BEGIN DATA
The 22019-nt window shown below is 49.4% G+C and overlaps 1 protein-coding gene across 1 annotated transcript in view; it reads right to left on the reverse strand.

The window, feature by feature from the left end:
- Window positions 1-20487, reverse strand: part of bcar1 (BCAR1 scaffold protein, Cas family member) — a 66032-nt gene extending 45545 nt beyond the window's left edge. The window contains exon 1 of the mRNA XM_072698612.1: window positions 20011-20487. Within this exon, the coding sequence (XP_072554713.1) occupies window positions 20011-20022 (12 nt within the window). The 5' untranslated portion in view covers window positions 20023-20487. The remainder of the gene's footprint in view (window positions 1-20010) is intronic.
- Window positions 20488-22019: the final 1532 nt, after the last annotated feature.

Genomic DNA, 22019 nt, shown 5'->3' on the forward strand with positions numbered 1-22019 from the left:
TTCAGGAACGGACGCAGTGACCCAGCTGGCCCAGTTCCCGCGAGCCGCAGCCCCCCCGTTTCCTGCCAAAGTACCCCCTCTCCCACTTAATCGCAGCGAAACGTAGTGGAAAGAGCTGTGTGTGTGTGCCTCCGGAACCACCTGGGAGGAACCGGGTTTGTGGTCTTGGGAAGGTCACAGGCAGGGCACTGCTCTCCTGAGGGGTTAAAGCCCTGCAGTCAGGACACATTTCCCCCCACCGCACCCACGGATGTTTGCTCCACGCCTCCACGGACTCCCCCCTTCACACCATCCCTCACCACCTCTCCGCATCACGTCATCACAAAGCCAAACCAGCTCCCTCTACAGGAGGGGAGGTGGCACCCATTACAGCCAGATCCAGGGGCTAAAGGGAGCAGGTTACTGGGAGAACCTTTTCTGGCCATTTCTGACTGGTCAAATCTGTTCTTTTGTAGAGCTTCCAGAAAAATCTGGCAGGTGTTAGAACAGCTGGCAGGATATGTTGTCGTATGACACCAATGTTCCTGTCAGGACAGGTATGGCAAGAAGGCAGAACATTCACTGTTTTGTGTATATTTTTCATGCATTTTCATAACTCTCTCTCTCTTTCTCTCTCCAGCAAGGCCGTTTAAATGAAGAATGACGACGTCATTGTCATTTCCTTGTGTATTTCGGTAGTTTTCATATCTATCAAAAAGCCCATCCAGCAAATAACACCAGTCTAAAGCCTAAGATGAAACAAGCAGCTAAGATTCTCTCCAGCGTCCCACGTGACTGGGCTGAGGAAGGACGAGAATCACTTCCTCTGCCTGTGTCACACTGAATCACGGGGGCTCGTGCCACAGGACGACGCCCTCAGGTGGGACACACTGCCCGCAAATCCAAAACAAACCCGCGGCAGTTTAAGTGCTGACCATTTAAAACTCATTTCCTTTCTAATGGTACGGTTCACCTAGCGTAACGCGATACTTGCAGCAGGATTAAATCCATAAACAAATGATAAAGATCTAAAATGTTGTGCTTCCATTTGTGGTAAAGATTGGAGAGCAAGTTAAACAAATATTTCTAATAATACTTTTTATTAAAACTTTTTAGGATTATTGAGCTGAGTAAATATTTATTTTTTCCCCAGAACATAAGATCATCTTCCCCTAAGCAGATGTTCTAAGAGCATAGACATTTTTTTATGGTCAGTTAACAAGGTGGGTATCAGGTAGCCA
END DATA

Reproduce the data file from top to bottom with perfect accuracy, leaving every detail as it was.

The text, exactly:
The 22019-nt window shown below is 49.4% G+C and overlaps 1 protein-coding gene across 1 annotated transcript in view; it reads right to left on the reverse strand.

The window, feature by feature from the left end:
- Window positions 1-20487, reverse strand: part of bcar1 (BCAR1 scaffold protein, Cas family member) — a 66032-nt gene extending 45545 nt beyond the window's left edge. The window contains exon 1 of the mRNA XM_072698612.1: window positions 20011-20487. Within this exon, the coding sequence (XP_072554713.1) occupies window positions 20011-20022 (12 nt within the window). The 5' untranslated portion in view covers window positions 20023-20487. The remainder of the gene's footprint in view (window positions 1-20010) is intronic.
- Window positions 20488-22019: the final 1532 nt, after the last annotated feature.

Genomic DNA, 22019 nt, shown 5'->3' on the forward strand with positions numbered 1-22019 from the left:
TTCAGGAACGGACGCAGTGACCCAGCTGGCCCAGTTCCCGCGAGCCGCAGCCCCCCCGTTTCCTGCCAAAGTACCCCCTCTCCCACTTAATCGCAGCGAAACGTAGTGGAAAGAGCTGTGTGTGTGTGCCTCCGGAACCACCTGGGAGGAACCGGGTTTGTGGTCTTGGGAAGGTCACAGGCAGGGCACTGCTCTCCTGAGGGGTTAAAGCCCTGCAGTCAGGACACATTTCCCCCCACCGCACCCACGGATGTTTGCTCCACGCCTCCACGGACTCCCCCCTTCACACCATCCCTCACCACCTCTCCGCATCACGTCATCACAAAGCCAAACCAGCTCCCTCTACAGGAGGGGAGGTGGCACCCATTACAGCCAGATCCAGGGGCTAAAGGGAGCAGGTTACTGGGAGAACCTTTTCTGGCCATTTCTGACTGGTCAAATCTGTTCTTTTGTAGAGCTTCCAGAAAAATCTGGCAGGTGTTAGAACAGCTGGCAGGATATGTTGTCGTATGACACCAATGTTCCTGTCAGGACAGGTATGGCAAGAAGGCAGAACATTCACTGTTTTGTGTATATTTTTCATGCATTTTCATAACTCTCTCTCTCTTTCTCTCTCCAGCAAGGCCGTTTAAATGAAGAATGACGACGTCATTGTCATTTCCTTGTGTATTTCGGTAGTTTTCATATCTATCAAAAAGCCCATCCAGCAAATAACACCAGTCTAAAGCCTAAGATGAAACAAGCAGCTAAGATTCTCTCCAGCGTCCCACGTGACTGGGCTGAGGAAGGACGAGAATCACTTCCTCTGCCTGTGTCACACTGAATCACGGGGGCTCGTGCCACAGGACGACGCCCTCAGGTGGGACACACTGCCCGCAAATCCAAAACAAACCCGCGGCAGTTTAAGTGCTGACCATTTAAAACTCATTTCCTTTCTAATGGTACGGTTCACCTAGCGTAACGCGATACTTGCAGCAGGATTAAATCCATAAACAAATGATAAAGATCTAAAATGTTGTGCTTCCATTTGTGGTAAAGATTGGAGAGCAAGTTAAACAAATATTTCTAATAATACTTTTTATTAAAACTTTTTAGGATTATTGAGCTGAGTAAATATTTATTTTTTCCCCAGAACATAAGATCATCTTCCCCTAAGCAGATGTTCTAAGAGCATAGACATTTTTTTATGGTCAGTTAACAAGGTGGGTATCAGGTAGCCA